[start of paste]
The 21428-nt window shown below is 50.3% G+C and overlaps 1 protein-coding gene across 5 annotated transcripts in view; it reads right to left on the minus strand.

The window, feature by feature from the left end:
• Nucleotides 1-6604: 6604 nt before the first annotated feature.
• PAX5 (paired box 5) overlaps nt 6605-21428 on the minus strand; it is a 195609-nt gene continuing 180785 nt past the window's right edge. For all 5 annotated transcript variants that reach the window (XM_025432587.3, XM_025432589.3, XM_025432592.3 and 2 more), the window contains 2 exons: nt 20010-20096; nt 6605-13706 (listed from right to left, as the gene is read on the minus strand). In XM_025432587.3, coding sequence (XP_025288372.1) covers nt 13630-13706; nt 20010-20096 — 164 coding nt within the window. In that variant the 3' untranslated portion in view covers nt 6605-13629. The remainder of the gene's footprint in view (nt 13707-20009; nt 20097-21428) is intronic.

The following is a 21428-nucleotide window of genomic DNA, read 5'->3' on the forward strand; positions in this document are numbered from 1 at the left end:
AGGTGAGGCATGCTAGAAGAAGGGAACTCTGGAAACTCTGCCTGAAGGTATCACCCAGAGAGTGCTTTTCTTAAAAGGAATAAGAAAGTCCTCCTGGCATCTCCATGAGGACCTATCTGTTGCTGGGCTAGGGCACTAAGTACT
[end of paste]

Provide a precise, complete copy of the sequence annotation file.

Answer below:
The 21428-nt window shown below is 50.3% G+C and overlaps 1 protein-coding gene across 5 annotated transcripts in view; it reads right to left on the minus strand.

The window, feature by feature from the left end:
• Nucleotides 1-6604: 6604 nt before the first annotated feature.
• PAX5 (paired box 5) overlaps nt 6605-21428 on the minus strand; it is a 195609-nt gene continuing 180785 nt past the window's right edge. For all 5 annotated transcript variants that reach the window (XM_025432587.3, XM_025432589.3, XM_025432592.3 and 2 more), the window contains 2 exons: nt 20010-20096; nt 6605-13706 (listed from right to left, as the gene is read on the minus strand). In XM_025432587.3, coding sequence (XP_025288372.1) covers nt 13630-13706; nt 20010-20096 — 164 coding nt within the window. In that variant the 3' untranslated portion in view covers nt 6605-13629. The remainder of the gene's footprint in view (nt 13707-20009; nt 20097-21428) is intronic.

The following is a 21428-nucleotide window of genomic DNA, read 5'->3' on the forward strand; positions in this document are numbered from 1 at the left end:
AGGTGAGGCATGCTAGAAGAAGGGAACTCTGGAAACTCTGCCTGAAGGTATCACCCAGAGAGTGCTTTTCTTAAAAGGAATAAGAAAGTCCTCCTGGCATCTCCATGAGGACCTATCTGTTGCTGGGCTAGGGCACTAAGTACT